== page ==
In traditional grammar, a part of speech is a category of words have similar grammatical properties. Words that are assigned to the same part of speech generally display similar behavior in terms of syntaxthey play similar roles within the grammatical structure of sentencesand sometimes in terms of morphology, in that they undergo inflection for similar properties. Commonly listed English parts of speech are noun, verb, adjective, adverb, pronoun, preposition, conjunction, interjection, and sometimes numeral, article or determiner.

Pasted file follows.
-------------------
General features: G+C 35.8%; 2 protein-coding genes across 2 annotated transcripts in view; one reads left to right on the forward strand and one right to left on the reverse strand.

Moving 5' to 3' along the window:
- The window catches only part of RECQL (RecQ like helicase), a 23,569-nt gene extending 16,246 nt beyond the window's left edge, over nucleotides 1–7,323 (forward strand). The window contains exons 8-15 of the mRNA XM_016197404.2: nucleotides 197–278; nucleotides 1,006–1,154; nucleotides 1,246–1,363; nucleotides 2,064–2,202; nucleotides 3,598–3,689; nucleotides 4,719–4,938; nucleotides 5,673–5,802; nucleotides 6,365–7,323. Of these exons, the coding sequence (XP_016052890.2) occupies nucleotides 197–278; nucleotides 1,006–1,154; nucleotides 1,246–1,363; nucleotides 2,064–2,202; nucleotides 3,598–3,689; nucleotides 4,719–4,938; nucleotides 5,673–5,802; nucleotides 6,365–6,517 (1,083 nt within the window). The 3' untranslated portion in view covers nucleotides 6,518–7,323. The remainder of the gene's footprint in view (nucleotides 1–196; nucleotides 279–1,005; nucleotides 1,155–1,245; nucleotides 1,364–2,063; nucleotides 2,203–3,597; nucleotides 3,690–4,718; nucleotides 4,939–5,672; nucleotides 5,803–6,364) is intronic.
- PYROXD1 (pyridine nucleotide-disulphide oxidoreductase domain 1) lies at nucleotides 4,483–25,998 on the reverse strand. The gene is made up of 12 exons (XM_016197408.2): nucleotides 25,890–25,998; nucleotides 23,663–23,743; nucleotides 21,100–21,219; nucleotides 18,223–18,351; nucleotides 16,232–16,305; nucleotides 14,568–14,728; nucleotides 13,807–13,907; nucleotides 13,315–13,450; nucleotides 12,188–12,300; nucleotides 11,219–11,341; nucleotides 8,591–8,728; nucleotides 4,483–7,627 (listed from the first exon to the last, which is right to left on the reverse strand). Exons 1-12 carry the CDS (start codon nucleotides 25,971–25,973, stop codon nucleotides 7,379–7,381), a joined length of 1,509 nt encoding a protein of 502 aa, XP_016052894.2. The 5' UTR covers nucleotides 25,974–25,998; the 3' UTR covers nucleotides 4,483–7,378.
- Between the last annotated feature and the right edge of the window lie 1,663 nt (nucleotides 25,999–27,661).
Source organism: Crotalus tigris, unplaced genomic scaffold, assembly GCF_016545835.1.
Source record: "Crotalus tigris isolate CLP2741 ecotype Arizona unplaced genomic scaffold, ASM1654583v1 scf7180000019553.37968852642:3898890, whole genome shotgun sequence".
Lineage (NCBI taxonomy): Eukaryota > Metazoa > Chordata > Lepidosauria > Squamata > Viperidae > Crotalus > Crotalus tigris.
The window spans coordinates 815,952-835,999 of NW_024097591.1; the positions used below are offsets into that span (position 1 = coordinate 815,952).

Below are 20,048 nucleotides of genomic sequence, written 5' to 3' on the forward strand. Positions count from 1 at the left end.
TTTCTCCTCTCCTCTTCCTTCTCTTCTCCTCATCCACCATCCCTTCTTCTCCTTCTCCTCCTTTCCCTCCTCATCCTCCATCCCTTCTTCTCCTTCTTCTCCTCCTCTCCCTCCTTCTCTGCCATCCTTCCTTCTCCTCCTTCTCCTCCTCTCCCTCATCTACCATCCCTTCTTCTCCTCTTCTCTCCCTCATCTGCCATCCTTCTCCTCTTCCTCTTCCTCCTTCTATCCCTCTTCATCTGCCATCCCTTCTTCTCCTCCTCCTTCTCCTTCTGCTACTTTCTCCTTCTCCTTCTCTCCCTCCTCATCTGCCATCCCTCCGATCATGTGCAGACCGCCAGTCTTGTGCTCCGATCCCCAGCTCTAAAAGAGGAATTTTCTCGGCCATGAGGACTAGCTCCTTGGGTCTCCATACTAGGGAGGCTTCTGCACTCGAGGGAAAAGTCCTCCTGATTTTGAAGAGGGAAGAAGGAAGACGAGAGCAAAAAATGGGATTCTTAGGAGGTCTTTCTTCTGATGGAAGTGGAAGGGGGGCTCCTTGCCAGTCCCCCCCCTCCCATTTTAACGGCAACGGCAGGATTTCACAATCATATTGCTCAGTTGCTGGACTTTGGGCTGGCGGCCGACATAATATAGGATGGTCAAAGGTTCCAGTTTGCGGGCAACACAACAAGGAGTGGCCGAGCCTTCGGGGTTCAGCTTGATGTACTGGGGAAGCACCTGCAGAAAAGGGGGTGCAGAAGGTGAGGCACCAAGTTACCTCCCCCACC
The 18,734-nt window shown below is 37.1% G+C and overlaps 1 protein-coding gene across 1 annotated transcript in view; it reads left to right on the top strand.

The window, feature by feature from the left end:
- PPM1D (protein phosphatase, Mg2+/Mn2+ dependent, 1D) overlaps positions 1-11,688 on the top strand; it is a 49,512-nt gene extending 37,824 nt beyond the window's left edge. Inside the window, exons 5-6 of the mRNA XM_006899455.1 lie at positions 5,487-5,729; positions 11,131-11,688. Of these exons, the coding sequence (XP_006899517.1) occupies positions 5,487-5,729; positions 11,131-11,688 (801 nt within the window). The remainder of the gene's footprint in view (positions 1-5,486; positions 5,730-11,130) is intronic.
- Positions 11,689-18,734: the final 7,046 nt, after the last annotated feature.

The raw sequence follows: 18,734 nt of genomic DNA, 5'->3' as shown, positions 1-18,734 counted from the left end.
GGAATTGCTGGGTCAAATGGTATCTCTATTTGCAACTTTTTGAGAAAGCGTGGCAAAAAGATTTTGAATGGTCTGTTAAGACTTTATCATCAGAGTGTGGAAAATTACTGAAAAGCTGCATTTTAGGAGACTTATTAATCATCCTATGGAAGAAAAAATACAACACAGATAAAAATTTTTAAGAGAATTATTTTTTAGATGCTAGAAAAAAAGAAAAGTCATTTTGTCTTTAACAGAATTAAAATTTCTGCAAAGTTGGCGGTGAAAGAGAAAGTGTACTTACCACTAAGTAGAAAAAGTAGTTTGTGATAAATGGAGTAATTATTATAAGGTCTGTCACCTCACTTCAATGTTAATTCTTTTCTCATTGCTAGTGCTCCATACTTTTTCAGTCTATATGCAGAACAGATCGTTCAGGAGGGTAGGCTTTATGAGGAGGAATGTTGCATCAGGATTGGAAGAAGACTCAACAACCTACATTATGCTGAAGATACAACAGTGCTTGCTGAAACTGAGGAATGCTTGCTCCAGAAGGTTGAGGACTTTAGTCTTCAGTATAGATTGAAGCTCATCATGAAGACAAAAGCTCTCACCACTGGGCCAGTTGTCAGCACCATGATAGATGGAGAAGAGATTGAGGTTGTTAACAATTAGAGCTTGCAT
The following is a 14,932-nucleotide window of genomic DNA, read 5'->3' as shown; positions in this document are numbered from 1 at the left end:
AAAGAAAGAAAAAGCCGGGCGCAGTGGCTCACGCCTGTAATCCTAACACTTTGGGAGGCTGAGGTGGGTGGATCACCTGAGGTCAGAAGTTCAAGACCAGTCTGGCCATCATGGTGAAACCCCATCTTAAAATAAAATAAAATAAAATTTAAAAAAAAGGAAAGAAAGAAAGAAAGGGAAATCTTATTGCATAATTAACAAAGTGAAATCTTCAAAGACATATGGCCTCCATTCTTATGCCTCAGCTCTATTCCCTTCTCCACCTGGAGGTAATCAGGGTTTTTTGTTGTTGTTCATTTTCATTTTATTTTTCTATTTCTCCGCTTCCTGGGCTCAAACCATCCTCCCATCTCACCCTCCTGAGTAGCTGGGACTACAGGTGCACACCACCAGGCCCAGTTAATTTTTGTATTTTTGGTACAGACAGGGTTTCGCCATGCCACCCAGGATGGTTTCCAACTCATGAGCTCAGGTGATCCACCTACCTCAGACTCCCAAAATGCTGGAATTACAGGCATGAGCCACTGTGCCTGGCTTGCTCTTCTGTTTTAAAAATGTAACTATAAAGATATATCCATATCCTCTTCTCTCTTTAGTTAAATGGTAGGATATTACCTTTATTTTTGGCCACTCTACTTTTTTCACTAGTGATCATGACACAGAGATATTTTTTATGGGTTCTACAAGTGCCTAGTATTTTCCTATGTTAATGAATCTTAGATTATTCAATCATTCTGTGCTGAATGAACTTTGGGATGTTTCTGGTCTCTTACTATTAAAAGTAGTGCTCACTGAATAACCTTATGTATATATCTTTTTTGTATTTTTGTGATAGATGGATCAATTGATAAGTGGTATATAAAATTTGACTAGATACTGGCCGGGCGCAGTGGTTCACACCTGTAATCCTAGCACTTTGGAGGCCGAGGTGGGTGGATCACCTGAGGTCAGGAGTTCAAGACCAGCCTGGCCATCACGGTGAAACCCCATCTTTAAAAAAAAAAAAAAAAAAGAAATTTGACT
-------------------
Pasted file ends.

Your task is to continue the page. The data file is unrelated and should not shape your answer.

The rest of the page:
A part of speechparticularly in more modern classifications, which often make more precise distinctions than the traditional scheme doesmay also be called a word class, lexical class, or lexical category, although the term lexical category refers in some contexts to a particular type of syntactic category, and may thus exclude parts of speech that are considered to be functional, such as pronouns. The term form class is also used, although this has various conflicting definitions. Word classes may be classified as open or closed: open classes (like nouns, verbs and adjectives) acquire new members constantly, while closed classes (such as pronouns and conjunctions) acquire new members infrequently, if at all.